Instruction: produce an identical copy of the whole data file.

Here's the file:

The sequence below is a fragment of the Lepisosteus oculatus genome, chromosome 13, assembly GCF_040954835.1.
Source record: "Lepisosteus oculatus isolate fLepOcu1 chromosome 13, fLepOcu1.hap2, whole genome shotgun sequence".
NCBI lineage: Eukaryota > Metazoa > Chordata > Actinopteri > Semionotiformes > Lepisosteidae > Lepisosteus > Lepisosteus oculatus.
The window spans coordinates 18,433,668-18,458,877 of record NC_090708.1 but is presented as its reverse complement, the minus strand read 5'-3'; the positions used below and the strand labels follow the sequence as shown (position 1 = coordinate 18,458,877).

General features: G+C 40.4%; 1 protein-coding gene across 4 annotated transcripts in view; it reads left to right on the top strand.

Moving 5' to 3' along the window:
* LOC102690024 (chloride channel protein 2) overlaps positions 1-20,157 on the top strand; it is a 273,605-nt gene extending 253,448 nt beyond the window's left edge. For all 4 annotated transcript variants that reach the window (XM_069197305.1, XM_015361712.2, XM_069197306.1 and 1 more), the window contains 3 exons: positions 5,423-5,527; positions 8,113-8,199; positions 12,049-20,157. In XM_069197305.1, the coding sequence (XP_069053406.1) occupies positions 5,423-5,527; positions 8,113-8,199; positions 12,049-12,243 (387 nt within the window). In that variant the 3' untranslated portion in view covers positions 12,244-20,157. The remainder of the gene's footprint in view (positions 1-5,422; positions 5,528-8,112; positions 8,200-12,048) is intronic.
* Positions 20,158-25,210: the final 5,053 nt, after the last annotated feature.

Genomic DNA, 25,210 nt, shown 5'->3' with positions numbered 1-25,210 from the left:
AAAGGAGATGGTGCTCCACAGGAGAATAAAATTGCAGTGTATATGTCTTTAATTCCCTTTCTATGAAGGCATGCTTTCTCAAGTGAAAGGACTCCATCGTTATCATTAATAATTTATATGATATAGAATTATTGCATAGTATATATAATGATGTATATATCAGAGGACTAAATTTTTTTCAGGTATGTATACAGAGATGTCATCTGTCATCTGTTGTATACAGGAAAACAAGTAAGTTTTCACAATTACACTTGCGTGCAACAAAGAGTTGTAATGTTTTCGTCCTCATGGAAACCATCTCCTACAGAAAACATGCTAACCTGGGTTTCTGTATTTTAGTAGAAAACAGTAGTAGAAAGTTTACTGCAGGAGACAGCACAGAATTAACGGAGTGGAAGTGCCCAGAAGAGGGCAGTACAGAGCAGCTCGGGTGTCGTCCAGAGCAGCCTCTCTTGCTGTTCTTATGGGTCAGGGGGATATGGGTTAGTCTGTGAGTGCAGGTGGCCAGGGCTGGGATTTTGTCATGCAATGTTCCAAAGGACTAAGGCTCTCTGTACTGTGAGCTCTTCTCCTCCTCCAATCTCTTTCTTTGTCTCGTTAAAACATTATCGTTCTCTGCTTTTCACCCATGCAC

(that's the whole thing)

The sequence below is a fragment of the Lepisosteus oculatus genome, chromosome 13, assembly GCF_040954835.1.
Source record: "Lepisosteus oculatus isolate fLepOcu1 chromosome 13, fLepOcu1.hap2, whole genome shotgun sequence".
NCBI lineage: Eukaryota > Metazoa > Chordata > Actinopteri > Semionotiformes > Lepisosteidae > Lepisosteus > Lepisosteus oculatus.
The window spans coordinates 18,433,668-18,458,877 of record NC_090708.1 but is presented as its reverse complement, the minus strand read 5'-3'; the positions used below and the strand labels follow the sequence as shown (position 1 = coordinate 18,458,877).

General features: G+C 40.4%; 1 protein-coding gene across 4 annotated transcripts in view; it reads left to right on the top strand.

Moving 5' to 3' along the window:
* LOC102690024 (chloride channel protein 2) overlaps positions 1-20,157 on the top strand; it is a 273,605-nt gene extending 253,448 nt beyond the window's left edge. For all 4 annotated transcript variants that reach the window (XM_069197305.1, XM_015361712.2, XM_069197306.1 and 1 more), the window contains 3 exons: positions 5,423-5,527; positions 8,113-8,199; positions 12,049-20,157. In XM_069197305.1, the coding sequence (XP_069053406.1) occupies positions 5,423-5,527; positions 8,113-8,199; positions 12,049-12,243 (387 nt within the window). In that variant the 3' untranslated portion in view covers positions 12,244-20,157. The remainder of the gene's footprint in view (positions 1-5,422; positions 5,528-8,112; positions 8,200-12,048) is intronic.
* Positions 20,158-25,210: the final 5,053 nt, after the last annotated feature.

Genomic DNA, 25,210 nt, shown 5'->3' with positions numbered 1-25,210 from the left:
AAAGGAGATGGTGCTCCACAGGAGAATAAAATTGCAGTGTATATGTCTTTAATTCCCTTTCTATGAAGGCATGCTTTCTCAAGTGAAAGGACTCCATCGTTATCATTAATAATTTATATGATATAGAATTATTGCATAGTATATATAATGATGTATATATCAGAGGACTAAATTTTTTTCAGGTATGTATACAGAGATGTCATCTGTCATCTGTTGTATACAGGAAAACAAGTAAGTTTTCACAATTACACTTGCGTGCAACAAAGAGTTGTAATGTTTTCGTCCTCATGGAAACCATCTCCTACAGAAAACATGCTAACCTGGGTTTCTGTATTTTAGTAGAAAACAGTAGTAGAAAGTTTACTGCAGGAGACAGCACAGAATTAACGGAGTGGAAGTGCCCAGAAGAGGGCAGTACAGAGCAGCTCGGGTGTCGTCCAGAGCAGCCTCTCTTGCTGTTCTTATGGGTCAGGGGGATATGGGTTAGTCTGTGAGTGCAGGTGGCCAGGGCTGGGATTTTGTCATGCAATGTTCCAAAGGACTAAGGCTCTCTGTACTGTGAGCTCTTCTCCTCCTCCAATCTCTTTCTTTGTCTCGTTAAAACATTATCGTTCTCTGCTTTTCACCCATGCAC